Love Locked-down: How to play the long game of online dating

New Zealand is in lockdown, and the days of quick hookups and having genuine excuses for bailing on a date are out the window. Here, Lucille McCart, APAC Communications Director for Bumble gives Nak-Ed the insider view of playing the long game of online dating. And more importantly how to politely decline someone when they know you have no plans or places to be.

So, we’re backback in lockdown and physical connections have been put on hold - How does the use of Bumble change when Kiwis are thrown back into lockdown?

While lockdown and social distancing restrictions mean that we can’t connect IRL, it doesn’t mean that the desire to connect, engage socially and meet new people goes away.

With lockdowns come increases in virtual dating and using the Voice Call and Video Chat functions in Bumble. This time around, we also saw a 45% increase in people asking potential matches about Covid symptoms or if they have been vaccinated in Australia. I imagine that similar conversations are happening in New Zealand as health and safety becomes more top of mind for people.

Quick meets areare now a thing of the past, what are your top tips for playing the long game on Bumble?

It’s all about slow dating right now! That means taking the time to get to know someone better before you consider meeting up in person. We see people messaging in-app longer and having deeper, more meaningful connections before they meet in person.

This is actually great as it means that you build strong foundations for a relationship. The thing to remember is to try and keep it interesting, as there isn’t a whole lot to talk about. Try some creative virtual dating ideas like cooking your favourite meal at the same time or doing a virtual wine tasting or cocktail making sessions – activities like this are great bonding experiences.

How do youyou politely ghost someone on Bumble when they know you have no plans or places to be?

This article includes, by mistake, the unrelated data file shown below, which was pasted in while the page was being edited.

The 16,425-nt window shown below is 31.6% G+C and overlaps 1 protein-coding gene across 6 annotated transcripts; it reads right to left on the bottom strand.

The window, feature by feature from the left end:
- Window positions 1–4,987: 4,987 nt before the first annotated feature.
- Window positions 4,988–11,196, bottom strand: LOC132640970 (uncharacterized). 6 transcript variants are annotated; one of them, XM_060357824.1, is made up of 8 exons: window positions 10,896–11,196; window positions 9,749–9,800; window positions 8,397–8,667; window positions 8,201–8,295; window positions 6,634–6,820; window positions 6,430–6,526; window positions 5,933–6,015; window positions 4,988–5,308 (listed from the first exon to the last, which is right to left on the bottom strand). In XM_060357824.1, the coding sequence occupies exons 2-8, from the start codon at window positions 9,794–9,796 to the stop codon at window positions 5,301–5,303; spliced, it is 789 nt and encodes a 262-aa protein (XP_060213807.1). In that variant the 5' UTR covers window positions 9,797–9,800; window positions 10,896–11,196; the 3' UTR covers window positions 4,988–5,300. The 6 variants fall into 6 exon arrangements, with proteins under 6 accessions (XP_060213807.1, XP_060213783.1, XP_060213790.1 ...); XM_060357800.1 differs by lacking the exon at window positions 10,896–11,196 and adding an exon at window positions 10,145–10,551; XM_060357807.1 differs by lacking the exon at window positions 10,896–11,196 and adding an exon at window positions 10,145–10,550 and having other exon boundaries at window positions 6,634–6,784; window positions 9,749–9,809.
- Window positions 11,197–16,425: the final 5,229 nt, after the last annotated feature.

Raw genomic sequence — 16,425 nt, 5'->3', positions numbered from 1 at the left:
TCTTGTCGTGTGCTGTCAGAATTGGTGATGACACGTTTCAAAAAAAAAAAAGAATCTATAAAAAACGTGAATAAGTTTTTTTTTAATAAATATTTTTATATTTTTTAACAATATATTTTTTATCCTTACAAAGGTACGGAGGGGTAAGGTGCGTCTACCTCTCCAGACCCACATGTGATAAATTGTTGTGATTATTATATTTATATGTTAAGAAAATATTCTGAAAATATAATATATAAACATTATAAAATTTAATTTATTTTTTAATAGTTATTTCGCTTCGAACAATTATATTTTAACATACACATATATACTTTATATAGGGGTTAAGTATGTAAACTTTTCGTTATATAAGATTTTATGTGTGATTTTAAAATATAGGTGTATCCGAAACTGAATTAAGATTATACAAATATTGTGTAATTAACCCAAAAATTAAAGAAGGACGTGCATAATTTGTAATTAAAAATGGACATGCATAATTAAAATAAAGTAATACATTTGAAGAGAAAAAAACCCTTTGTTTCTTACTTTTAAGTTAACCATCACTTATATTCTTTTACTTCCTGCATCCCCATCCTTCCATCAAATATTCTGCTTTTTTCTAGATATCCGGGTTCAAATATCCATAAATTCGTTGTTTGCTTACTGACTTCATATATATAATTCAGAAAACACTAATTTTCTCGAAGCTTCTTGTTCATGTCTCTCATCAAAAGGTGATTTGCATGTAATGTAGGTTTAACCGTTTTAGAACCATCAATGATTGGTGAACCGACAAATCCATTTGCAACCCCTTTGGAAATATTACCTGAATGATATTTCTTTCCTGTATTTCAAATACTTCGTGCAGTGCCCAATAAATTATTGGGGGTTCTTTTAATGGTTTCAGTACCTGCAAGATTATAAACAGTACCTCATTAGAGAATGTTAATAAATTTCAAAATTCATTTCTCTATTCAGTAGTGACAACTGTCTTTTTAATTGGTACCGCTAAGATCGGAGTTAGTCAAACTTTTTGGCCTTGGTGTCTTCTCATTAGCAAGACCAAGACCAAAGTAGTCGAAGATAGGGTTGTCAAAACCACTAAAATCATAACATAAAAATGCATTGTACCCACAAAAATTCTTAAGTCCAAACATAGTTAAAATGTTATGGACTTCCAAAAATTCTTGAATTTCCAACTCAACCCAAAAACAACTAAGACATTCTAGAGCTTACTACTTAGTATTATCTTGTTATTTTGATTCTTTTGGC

This is a tricky one for sure. Just remember that a friendly message is always better than silent treatment. It’s kinder and more respectful to let someone know you aren’t feeling the connection, as ghosting can really affect the other person.

Even though it can be awkward and anxiety-inducing, being upfront about how you feel is less offensive to the other person than cutting off communication with no explanation. Rejection can be kind and compassionate in its delivery – just think about how you would like to be treated if the situation was reversed. An example of a good message:

Hey___, I’ve really enjoyed chatting with you but I’m not feeling a spark. I don’t want to waste your time so thought I’d be honest with you. I wish you all the best in the future.

Lockdown can bebe incredibly repetitive, what are your top tips for keeping the conversation flowing when we’re not doing anything worth talking about?

We have a few features in Bumble built to combat this exact problem. The first is Questions Game, where you can use our preloaded questions and you both must answer for the responses to be revealed.

We’ve also just launched a feature called Night In in New Zealand, which is a virtual trivia game you can play with your matches in app – nothing like some light competition to keep things exciting!

Cold opens areare tough when you’re lacking creativity in Lockdown - What are your best suggestions for opening lines or topics?

Questions are for sure one of the best ways to kick start a conversation – it shows that you have taken an interest in the person, and in most cases will generate a good back and forth as your match will usually want to fire the question back at you.

The first couple of times you do make the first move, you might freak out and spend hours analysing what to say and worrying you’ll come off too strong or not be funny. But you have to just give it a go! The more you do it, the less pressure you put on yourself as you’ll find your groove. I think it is always helpful to remember that every guy that is on Bumble signed up knowing that women have to make the first move – so why be shy? 

Being funny is always great, but if that doesn’t come naturally to you or you feel really stuck, anything that is personal to your match works well. For example, if they have said in their bio that they are a huge fan of a TV show that you also love, talk about that. If they have pictures of them on a hike and you love hiking, talk about that. Find where you think you might have common ground and start there (guys, this is a hint to make sure that you have an amazing profile!).

If all else fails, my go-to opening line is – what’s your favourite Arnott’s biscuit? High response rate, many controversial answers, and always gets a good chat going!